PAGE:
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Stealthy startup Skyera is dropping the veil Tuesday to start talking up new solid-state storage systems it vows can deliver an eye-popping $3-per-GB price for “native” storage — that is before compression and de-duplication. That’s compared to competitive offerings that come in at about $10 per GB.
Solid-state, or “flash”, storage is hot, hot, hot, hot. A few proof points: Pure Storage just netted $40 million in Series D funding and storage kingpin EMC(s emc) bought XtremeIO for $430 million last May.
But Skyera claims it’s out-doing Pure Storage, Violin Memory or Nimbus Data and others in making solid-state storage more price competitive with
as inexpensive as hard drives and by resolving longevity issues that make IT buyers nervous about adopting the technology. The company claims it can cram 44 TB of storage in a 1u rack that comprises a ground-up-engineered system including the flash controller, RAID controller, storage blades and network interface.
Taking flash mainstream, really
“Competitors got their [native] cost to $7 or $8 per gig and that puts you at the high-end niche level of enterprise applications where IT has to put such a premium on performance they’re willing to pay ten times more than a comparable hard disk system,” Skyera sales VP Tony Barbagallo told me in an interview. “Solid-state storage will not go mainstream at those prices and our goal is mainstream.”
Skyera’s founder and CEO is Rado Danilak, who founded SandForce, a storage technology company LSI bought last year for $400 million. He and his engineering team has a ton of credibility in this arena. SandForce controllers own about 80 percent of the market, according to some estimates.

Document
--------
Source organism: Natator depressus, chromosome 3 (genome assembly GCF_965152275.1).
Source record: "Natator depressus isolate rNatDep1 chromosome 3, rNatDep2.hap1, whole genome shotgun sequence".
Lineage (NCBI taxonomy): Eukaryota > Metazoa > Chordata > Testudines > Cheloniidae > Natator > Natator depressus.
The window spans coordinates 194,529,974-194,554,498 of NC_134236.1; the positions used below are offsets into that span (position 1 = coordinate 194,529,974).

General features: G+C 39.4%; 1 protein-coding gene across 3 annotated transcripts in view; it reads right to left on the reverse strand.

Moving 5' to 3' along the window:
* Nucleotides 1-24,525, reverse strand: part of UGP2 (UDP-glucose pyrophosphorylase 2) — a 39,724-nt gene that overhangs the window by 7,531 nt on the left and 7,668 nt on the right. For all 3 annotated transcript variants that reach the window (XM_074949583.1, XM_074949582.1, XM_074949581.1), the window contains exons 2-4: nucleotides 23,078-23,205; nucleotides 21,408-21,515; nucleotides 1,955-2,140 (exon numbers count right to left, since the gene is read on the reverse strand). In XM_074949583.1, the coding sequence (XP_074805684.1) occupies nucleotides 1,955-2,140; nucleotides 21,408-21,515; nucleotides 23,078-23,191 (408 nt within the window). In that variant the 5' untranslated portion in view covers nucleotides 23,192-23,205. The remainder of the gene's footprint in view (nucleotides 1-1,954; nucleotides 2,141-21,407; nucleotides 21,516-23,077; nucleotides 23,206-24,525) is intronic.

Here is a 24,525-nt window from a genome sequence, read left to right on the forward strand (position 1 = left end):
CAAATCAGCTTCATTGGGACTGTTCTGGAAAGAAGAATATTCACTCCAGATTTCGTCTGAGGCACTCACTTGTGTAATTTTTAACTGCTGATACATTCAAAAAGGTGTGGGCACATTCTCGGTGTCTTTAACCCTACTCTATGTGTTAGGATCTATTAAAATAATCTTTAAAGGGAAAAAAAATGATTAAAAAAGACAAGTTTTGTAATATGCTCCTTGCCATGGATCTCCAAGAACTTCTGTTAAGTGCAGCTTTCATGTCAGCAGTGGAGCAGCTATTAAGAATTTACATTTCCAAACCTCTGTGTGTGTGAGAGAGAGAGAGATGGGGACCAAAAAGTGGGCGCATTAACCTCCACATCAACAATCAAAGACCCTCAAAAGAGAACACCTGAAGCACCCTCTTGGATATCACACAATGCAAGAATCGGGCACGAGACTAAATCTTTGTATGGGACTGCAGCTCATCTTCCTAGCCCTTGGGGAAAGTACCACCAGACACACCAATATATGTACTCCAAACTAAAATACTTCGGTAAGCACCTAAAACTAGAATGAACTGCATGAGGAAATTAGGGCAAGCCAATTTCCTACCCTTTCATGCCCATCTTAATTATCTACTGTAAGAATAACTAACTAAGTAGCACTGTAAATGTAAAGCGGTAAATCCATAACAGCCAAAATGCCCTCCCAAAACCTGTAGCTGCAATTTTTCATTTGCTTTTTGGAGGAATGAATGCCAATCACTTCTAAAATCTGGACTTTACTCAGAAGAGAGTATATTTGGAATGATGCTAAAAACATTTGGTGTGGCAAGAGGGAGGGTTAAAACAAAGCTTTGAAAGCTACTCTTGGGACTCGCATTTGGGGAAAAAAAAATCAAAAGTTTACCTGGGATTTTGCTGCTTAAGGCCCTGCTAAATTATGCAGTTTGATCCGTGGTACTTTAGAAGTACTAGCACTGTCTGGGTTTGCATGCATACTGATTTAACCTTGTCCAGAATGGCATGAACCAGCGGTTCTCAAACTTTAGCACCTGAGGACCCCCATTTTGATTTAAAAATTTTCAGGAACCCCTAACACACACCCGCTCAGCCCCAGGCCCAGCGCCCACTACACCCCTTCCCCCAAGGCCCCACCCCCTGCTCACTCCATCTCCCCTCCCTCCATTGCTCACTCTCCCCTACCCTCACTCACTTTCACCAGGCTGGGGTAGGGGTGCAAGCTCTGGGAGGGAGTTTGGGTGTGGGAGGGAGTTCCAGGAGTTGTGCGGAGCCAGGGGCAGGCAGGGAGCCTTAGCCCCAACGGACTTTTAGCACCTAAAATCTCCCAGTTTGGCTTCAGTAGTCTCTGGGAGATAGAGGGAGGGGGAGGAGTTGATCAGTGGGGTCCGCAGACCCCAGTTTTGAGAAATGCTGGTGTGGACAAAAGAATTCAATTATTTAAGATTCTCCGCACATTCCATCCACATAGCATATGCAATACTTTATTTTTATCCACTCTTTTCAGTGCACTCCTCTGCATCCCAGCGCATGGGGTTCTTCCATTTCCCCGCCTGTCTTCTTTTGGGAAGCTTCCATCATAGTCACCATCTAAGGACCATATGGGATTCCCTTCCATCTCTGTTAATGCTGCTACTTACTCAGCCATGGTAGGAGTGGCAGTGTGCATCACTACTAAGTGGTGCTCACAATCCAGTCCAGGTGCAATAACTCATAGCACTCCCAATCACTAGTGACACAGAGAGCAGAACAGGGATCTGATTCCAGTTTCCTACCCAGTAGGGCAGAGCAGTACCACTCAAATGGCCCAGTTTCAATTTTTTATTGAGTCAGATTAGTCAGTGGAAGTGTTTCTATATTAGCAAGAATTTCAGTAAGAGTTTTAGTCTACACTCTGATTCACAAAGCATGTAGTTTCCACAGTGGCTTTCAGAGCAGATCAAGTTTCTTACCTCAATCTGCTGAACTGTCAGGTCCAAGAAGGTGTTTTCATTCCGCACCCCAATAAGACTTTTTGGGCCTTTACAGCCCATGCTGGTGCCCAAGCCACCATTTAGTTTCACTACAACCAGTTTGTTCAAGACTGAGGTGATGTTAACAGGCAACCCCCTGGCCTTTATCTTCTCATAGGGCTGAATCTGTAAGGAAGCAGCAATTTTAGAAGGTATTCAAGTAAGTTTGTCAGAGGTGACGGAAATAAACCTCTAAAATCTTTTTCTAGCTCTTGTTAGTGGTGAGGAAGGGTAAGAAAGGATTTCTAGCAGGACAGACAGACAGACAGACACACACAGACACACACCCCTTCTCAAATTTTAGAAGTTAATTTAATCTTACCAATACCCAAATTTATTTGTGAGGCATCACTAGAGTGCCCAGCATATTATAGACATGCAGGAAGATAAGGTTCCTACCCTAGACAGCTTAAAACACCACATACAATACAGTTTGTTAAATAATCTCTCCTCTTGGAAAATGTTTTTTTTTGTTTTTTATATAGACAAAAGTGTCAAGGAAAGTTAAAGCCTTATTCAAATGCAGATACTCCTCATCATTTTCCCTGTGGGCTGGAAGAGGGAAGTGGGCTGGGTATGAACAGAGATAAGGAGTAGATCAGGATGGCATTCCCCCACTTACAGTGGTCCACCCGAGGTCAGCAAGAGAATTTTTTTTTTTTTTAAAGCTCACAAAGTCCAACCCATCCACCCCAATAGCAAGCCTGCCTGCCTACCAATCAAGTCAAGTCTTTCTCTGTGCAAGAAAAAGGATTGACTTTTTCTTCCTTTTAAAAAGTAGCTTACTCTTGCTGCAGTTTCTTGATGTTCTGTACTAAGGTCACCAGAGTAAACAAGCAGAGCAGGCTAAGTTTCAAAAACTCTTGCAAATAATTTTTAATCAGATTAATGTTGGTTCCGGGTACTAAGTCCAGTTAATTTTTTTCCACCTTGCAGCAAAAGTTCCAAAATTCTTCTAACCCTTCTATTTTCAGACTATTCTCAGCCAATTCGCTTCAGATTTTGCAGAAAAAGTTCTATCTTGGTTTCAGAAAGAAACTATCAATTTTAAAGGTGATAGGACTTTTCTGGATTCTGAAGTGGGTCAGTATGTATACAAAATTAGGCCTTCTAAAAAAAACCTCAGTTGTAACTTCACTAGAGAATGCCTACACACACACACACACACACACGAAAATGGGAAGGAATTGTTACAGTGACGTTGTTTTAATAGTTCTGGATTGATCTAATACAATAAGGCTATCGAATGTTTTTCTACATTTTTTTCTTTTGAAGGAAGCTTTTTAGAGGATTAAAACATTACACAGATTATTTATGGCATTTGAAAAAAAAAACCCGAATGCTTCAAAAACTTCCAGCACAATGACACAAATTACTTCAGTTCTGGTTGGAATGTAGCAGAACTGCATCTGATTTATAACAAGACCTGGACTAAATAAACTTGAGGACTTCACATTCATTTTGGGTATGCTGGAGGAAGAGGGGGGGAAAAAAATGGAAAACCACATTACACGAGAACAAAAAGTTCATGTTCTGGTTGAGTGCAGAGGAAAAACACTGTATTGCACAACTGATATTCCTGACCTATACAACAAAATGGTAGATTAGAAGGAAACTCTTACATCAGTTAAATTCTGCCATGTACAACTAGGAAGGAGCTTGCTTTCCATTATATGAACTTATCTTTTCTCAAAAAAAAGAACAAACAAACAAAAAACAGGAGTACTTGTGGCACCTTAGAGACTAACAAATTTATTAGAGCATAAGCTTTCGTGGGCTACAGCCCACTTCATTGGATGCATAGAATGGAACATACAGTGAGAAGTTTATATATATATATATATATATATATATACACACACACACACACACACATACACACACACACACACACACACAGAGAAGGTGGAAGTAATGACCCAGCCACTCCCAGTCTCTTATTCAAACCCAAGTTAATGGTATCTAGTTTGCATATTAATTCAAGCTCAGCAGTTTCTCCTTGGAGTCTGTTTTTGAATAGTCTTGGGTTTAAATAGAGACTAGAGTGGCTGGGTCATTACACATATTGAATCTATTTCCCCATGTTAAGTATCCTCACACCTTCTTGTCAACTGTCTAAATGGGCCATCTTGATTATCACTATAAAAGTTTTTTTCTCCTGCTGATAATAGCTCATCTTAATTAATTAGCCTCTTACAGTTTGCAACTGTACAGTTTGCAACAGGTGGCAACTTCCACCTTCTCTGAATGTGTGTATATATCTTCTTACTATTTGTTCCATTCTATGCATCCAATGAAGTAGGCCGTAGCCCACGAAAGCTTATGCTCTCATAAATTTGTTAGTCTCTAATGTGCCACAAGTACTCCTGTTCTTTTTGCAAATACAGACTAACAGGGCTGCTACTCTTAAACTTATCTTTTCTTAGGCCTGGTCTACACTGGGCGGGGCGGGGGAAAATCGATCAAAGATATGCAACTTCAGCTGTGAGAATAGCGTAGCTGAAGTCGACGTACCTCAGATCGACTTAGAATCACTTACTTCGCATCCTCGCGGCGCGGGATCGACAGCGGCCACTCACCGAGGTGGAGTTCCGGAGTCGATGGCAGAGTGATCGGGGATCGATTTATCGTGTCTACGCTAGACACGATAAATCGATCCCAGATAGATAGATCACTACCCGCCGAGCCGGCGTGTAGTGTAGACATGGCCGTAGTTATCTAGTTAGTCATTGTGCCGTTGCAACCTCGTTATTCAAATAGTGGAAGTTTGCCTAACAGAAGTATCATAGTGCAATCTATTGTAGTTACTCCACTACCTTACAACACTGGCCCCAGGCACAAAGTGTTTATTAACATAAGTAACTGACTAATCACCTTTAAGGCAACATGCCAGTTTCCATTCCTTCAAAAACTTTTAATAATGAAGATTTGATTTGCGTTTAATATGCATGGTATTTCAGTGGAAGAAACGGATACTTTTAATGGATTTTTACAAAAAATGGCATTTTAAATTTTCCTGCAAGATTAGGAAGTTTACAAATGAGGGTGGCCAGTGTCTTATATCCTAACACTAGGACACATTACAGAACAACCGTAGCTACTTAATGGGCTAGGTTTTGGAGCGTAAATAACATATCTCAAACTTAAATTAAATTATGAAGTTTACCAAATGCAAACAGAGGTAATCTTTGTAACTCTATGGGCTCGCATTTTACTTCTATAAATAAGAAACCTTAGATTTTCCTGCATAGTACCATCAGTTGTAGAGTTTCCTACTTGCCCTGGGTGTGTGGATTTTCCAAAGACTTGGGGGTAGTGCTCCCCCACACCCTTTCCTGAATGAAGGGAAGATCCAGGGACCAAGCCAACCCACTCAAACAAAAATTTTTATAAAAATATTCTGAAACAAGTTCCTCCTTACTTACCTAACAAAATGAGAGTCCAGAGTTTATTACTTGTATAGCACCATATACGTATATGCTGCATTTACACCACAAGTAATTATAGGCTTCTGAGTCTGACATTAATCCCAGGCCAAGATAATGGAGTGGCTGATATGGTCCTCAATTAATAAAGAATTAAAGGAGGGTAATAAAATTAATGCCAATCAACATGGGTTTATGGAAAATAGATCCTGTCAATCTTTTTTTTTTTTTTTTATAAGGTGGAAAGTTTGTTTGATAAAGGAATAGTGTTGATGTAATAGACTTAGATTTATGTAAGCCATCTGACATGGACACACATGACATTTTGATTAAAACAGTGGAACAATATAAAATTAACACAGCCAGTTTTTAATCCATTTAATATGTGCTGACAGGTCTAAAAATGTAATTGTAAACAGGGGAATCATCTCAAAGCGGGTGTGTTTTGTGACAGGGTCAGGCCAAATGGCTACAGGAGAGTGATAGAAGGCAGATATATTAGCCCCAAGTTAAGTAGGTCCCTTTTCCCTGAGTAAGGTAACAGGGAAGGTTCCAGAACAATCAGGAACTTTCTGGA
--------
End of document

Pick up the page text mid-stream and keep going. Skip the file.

To get to cheap flash enterprise storage, Skyera uses inexpensive Multi-Level Cell (MLC) NAND flash, but found a way to do it to prolong the lifespan of the media. It is able to use high-density sub-20-nm MLC flash because its controller dynamically adjusts as the medium ages to reduce damage over time.
Putting flash everywhere
The use of consumer-grade flash in enterprise storage is not new. “What’s cool here is how much capacity [Skyera] gets in a very small footprint and that they’ve integrated the switching capability right into their array,” said Jim Bagley, senior analyst with Storage Strategies Now, a storage consultancy.
The Skyera team appears to have come up with the next generation of that popular SandForce controller and crafted a huge performance improvement in the process.
Skyera will demonstrate its Skyhawk systems at next week’s Flash Memory Summit. Expect a spate of other flash-related news to come at that event and at VMworld(s vmw), the following week.
Most storage vendors still talk about using flash judiciously in the enterprise, reserving it for jobs that demand the fastest response. Flash often acts as a “turbo” to an existing storage engine, said Mark Peters, senior analyst with Enterprise Strategy Group. “Skyera is saying: ‘forget that, use solid state for everything.’ The only reason we haven’t done this already is money. It all comes down to price. And, if Skyera has done what it says it’s done on price, this truly is disruptive,” he said.
Fusion-io, a maker of in-server flash, stands at about $11 per GB, Nimbus Data, a Skyera competitor, at about $10 per GB s0 if Skyera can deliver its promised $3 per GB target, it’s a pretty significant cut.
George Crump, lead analyst for Storage Switzerland agreed. “I get asked all the time when flash will take over the data center and the answer is: when it’s the same cost as hard drives.”
If Skyera Skyhawk lives up to its billing, this is a big step toward that goal. “The next question is if or when they’ll get leapfrogged? We’ll see,” Crump said.